This simple list is not comprehensive, but should give you an overview of the process. You should limit your search to six products with three or so as your primary candidates. But how can we pick the best options out of the many products available in the market? How can we determine our needs when vendor’s web sites don’t have enough factual information to help us filter our search? How can we separate the promotion from the facts? In some cases, consultants can help, but you must watch for product biases, commissions or finder’s fees. Reputable installers will know their own product(s) well, but it is rare that they have knowledge on more than two or three products. Your best options will be to use consultants, other knowledgeable people in your industry, trade organizations, or organizations that maintain some level of independence.

So Are There Products To Include In Our Search?

The short answer is yes. We try to track the best of the best and write summary reviews of key suppliers at our K2 continuing professional education (CPE) sites. We follow the Grandma rule: “if you don’t have something nice to say, don’t say anything at all.” If you are looking for products, consider using our resource at: Since this article is about SaaS based products, included below are all the key SaaS offerings alphabetically. Remember though, all vendors have a cloud message and all products can be hosted.


1)      Accounting Power –

2)      Acumatica –

3)      BQE Core –

4)      Dynamics 365 –

5)      Financial Force –

6)      FreshBooks –

7)      Infor –

8)      Kashoo –

9)      NetSuite –

10)   Sage Intacct –

11)   Sage Live –

12)   Sage One –

13)   Sage X3 –

14)   SAP Business By Design –

15)   QuickBooks Online –

16)   Wave –

17)   Workday –

18)   Xero –

19)   Zoho Books –


Products that have a refined hosted offering that are not SaaS include:

1)      Epicor –

2)      Open Systems TRAVERSE –

3)      Sage 100c –

4)      Sage 300c –


By our best estimates, the U.S. accounting software market has around 300 different products that are offered for sale. Many of the products are for specific vertical industries. These vertical products may solve operational issues beautifully, but are notorious for having poor financial systems on the back end. In fact, a number of publishers no longer try to maintain core GL, AR, AP, PO, IV, SO, PR and so on functionality. They simply suggest one of the mainstream products to cover financials, while they focus on the operational systems. While this approach may solve your day to day operational problems, you are likely to fight financial system integration for years.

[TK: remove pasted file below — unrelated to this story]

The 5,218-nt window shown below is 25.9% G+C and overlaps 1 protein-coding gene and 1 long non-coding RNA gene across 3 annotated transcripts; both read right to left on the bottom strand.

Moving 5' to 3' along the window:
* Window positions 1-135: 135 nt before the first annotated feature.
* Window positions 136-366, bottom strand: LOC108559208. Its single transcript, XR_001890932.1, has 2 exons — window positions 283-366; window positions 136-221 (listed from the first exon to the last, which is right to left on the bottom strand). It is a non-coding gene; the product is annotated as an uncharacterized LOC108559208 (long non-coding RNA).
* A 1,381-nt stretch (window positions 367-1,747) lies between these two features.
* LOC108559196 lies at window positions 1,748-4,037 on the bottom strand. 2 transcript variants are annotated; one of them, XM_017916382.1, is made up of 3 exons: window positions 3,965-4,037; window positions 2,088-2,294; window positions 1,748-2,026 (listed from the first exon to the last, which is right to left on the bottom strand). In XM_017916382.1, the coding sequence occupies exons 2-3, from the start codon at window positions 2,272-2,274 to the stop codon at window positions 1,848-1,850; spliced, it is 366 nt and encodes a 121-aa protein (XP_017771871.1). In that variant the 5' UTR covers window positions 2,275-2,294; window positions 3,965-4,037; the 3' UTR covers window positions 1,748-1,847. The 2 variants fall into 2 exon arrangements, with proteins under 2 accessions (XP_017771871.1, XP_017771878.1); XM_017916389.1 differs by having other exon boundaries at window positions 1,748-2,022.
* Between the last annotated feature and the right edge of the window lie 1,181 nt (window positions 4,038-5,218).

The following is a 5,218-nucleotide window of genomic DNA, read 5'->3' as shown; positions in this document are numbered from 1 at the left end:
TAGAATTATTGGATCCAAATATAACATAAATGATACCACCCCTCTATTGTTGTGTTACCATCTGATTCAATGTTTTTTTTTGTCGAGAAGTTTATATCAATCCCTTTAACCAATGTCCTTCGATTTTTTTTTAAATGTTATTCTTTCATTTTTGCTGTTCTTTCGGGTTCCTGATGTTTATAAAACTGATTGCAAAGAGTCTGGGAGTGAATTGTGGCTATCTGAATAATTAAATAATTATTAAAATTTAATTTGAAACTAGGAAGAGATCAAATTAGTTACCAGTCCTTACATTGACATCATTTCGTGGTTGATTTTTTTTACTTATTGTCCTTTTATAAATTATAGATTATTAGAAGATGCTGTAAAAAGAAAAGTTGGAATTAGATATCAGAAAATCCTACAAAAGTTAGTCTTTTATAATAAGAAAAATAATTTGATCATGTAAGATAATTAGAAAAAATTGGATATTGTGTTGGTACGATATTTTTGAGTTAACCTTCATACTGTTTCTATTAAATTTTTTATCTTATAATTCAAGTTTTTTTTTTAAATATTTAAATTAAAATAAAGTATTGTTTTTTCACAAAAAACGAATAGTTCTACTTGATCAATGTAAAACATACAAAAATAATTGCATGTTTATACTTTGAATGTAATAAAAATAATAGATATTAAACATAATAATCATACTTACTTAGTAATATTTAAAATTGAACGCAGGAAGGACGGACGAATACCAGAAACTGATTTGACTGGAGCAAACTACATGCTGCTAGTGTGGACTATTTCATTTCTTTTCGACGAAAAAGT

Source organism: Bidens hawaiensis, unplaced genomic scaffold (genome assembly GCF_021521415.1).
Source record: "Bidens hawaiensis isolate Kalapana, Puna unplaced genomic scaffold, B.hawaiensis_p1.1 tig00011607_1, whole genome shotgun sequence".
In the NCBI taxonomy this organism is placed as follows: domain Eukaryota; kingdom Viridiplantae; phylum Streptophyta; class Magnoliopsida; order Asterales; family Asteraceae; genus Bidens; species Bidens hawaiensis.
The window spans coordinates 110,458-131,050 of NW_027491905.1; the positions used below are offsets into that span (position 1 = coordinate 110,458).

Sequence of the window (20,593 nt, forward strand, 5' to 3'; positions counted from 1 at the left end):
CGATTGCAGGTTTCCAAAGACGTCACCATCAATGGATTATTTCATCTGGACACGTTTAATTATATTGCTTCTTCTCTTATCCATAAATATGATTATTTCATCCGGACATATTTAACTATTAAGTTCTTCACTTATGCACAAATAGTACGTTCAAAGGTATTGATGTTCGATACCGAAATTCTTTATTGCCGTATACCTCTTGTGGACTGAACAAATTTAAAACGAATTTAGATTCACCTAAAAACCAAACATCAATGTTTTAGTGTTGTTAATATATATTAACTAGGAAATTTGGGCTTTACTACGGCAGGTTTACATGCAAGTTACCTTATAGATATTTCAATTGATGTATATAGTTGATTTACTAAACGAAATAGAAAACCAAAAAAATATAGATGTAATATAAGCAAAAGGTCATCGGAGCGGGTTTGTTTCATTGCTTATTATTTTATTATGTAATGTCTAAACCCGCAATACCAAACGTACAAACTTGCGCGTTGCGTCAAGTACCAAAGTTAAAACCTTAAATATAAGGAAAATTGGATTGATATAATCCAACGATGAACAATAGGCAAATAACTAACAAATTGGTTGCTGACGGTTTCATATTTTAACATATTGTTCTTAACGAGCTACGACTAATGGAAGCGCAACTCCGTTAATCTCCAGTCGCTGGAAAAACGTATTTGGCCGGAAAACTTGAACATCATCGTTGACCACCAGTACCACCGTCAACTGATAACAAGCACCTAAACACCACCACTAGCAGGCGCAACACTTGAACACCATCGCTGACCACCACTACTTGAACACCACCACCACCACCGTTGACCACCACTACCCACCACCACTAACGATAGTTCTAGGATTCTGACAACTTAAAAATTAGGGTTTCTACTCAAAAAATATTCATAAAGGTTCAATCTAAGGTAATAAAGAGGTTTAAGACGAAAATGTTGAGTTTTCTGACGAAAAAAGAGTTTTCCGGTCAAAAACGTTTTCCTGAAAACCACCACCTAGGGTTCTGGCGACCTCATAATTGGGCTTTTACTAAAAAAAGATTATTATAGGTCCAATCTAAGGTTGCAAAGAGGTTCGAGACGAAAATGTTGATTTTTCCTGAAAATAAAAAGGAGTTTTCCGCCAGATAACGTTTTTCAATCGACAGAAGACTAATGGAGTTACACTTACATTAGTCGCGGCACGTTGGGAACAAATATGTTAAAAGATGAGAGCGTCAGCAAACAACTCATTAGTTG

Other Key Things to Look For?

We always caution our consulting clients and CPE attendees to understand your consultant’s or presenter’s bias. We prefer real-time systems, with dashboards that can include KPIs, that are drillable to the transactions, that frequently have supporting documentation attached. We caution you if you have more complex needs: consolidations, multi-lingual, multi-currency, revenue recognition, manufacturing, distribution, inventory, costing, grant tracking, Point of Sale (POS), and other “harder” capabilities needed. Make sure that you have confirmed all the capabilities are needed, or know the costs of the supplemental products needed to provide a complete solution. Licensing costs vary widely by role – full user vs. reporting user vs. team member, etc. Understand the needs of your users so that vendors can provide you appropriate licensing costs. Ask about implementation expenses. Vendors frequently use flat fee, first phase engagements to get you started, but you need to know the total implementation fees across all phases. It should be clear how much your recurring costs and cost of special support, integrations or upgrades will be in your new system.

Most vendor’s jobs are to sell you on the benefits of their system so you will sign a contract, implement the system and pay. Your job is to select an appropriate system, negotiate fair terms, oversee the complete implementation, help define and modify processes to take advantage of the systems and update and live with the system for 10-12 years. Are you ready for the hard work of making the marriage of your company and a new SaaS accounting software product work? Is this option better than your current solution? Run the numbers, assess the risks and be careful out there!